In many ways, The Wombats’ pop-inflected indie rock provided a fitting preview to the evening’s main event as The 1975 stepped up as the second headliners. Love them or loathe them, their set was not short of grand statements and genre-shifting tunes – moving from the synths of I Like America & America Likes Me to the funky Love Me and glossy pop of Chocolate with alarming ease. That said, it is hard to say whether they were worthy of top billing.
Frontman Matt Healy’s determination to mark himself out as the voice of a generation often comes dangerously close to shtick, while lyrically The 1975 are nowhere near as profound as their biggest supporters would often like to claim. Amid all the politically-charged speeches, there were also moments where their set drifted into a lull – most notably Give Yourself A Try and Sincerity Is Scary – but they did have fun towards the end by screening past criticisms of the band on the big screens.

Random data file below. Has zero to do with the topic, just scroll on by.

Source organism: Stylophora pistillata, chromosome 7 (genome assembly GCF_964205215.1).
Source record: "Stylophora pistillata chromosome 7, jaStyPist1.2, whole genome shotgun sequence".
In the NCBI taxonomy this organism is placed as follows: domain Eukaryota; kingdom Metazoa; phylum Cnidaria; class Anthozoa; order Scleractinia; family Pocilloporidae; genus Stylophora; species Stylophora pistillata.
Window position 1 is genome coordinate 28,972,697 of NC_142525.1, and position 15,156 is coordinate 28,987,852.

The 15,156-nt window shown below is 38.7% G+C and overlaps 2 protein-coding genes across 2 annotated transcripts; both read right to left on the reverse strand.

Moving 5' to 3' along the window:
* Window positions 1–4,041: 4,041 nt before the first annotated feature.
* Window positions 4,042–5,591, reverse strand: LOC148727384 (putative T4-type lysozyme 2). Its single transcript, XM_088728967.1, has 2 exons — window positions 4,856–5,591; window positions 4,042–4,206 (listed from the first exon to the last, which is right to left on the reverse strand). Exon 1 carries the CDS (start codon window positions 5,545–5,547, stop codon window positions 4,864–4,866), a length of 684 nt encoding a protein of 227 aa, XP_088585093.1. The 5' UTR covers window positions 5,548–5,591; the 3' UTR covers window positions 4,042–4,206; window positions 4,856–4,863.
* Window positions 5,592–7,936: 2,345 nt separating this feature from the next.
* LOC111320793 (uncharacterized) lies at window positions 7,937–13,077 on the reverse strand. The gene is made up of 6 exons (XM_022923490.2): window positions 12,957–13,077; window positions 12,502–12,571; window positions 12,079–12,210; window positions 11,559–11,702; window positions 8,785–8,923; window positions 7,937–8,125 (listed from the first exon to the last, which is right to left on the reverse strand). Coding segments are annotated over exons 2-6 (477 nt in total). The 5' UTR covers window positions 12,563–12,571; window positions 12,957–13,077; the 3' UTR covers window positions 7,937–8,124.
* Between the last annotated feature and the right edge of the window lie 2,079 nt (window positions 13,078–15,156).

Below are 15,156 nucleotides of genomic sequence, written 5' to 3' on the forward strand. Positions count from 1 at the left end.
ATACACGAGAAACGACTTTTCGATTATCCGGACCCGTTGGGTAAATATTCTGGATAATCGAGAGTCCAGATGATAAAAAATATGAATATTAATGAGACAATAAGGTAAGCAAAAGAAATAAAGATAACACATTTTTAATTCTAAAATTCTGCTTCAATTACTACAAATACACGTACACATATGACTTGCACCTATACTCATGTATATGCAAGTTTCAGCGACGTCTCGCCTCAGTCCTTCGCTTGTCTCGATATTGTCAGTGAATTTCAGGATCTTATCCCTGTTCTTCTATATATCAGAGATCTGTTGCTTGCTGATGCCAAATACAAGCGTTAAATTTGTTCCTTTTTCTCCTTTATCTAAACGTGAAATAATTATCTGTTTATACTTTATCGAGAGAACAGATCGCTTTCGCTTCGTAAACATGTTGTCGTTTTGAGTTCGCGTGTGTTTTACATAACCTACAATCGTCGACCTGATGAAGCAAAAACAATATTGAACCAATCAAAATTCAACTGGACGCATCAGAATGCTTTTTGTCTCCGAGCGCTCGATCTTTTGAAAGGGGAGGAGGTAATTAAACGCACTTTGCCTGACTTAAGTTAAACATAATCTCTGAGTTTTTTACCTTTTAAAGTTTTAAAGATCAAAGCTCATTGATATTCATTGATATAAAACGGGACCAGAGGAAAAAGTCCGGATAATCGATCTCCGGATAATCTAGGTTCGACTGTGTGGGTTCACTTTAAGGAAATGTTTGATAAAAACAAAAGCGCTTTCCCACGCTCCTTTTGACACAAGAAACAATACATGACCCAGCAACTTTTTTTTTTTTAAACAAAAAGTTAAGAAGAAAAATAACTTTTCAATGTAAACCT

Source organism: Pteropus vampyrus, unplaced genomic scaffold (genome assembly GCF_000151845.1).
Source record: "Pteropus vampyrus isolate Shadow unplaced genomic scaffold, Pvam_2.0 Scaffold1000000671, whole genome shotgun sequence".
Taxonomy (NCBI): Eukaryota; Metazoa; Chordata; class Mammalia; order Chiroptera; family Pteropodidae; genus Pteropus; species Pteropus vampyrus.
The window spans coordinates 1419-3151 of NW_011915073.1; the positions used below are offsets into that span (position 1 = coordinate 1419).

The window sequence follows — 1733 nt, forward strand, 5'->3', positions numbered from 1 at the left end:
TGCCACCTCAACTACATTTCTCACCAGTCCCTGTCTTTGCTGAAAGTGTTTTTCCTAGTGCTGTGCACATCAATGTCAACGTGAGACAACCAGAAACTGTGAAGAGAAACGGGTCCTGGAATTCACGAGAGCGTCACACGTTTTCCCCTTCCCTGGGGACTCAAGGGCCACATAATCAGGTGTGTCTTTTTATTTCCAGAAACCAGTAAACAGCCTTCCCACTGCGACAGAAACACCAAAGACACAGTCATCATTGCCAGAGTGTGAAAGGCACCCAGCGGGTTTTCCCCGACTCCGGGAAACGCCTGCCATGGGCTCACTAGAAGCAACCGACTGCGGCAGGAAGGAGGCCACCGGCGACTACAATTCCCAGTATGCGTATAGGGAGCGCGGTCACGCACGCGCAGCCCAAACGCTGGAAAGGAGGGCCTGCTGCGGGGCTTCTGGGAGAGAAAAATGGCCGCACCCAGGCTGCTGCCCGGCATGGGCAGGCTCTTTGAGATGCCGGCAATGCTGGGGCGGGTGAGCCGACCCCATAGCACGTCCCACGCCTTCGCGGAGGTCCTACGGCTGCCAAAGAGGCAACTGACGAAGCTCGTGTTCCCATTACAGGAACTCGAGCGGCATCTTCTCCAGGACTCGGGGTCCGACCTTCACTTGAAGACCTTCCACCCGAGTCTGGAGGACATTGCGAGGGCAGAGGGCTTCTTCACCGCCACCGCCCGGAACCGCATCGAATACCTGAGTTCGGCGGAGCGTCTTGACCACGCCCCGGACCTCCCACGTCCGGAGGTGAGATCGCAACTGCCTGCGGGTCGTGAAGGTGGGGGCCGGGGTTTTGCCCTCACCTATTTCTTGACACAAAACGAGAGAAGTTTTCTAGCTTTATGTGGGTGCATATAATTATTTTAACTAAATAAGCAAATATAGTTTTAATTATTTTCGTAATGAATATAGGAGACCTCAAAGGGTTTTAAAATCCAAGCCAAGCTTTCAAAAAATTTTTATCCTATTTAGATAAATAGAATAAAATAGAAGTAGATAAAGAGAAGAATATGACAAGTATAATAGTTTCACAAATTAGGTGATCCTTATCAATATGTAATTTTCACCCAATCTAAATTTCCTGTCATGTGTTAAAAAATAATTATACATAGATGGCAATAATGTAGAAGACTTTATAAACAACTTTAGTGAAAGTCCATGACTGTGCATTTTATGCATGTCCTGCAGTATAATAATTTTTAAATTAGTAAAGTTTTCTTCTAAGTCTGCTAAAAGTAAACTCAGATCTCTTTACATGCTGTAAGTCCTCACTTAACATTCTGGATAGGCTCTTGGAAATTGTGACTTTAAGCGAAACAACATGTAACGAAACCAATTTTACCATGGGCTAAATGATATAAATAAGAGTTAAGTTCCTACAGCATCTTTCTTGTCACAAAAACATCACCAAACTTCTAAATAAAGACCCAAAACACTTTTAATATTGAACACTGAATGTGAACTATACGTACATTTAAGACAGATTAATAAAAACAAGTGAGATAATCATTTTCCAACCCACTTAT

However, while a question mark still surrounds The 1975’s potential to endure as the Foo Fighters have done so successfully, Twenty One Pilots will surely be back to headline again in the near future. Another band who genre swap in the blink of an eye, the Grammy Award-winning American duo had the crowd eating out of the palm of their hand with singles Stressed Out, Ride and Heathens encouraging some of the biggest sing-a-longs of the weekend.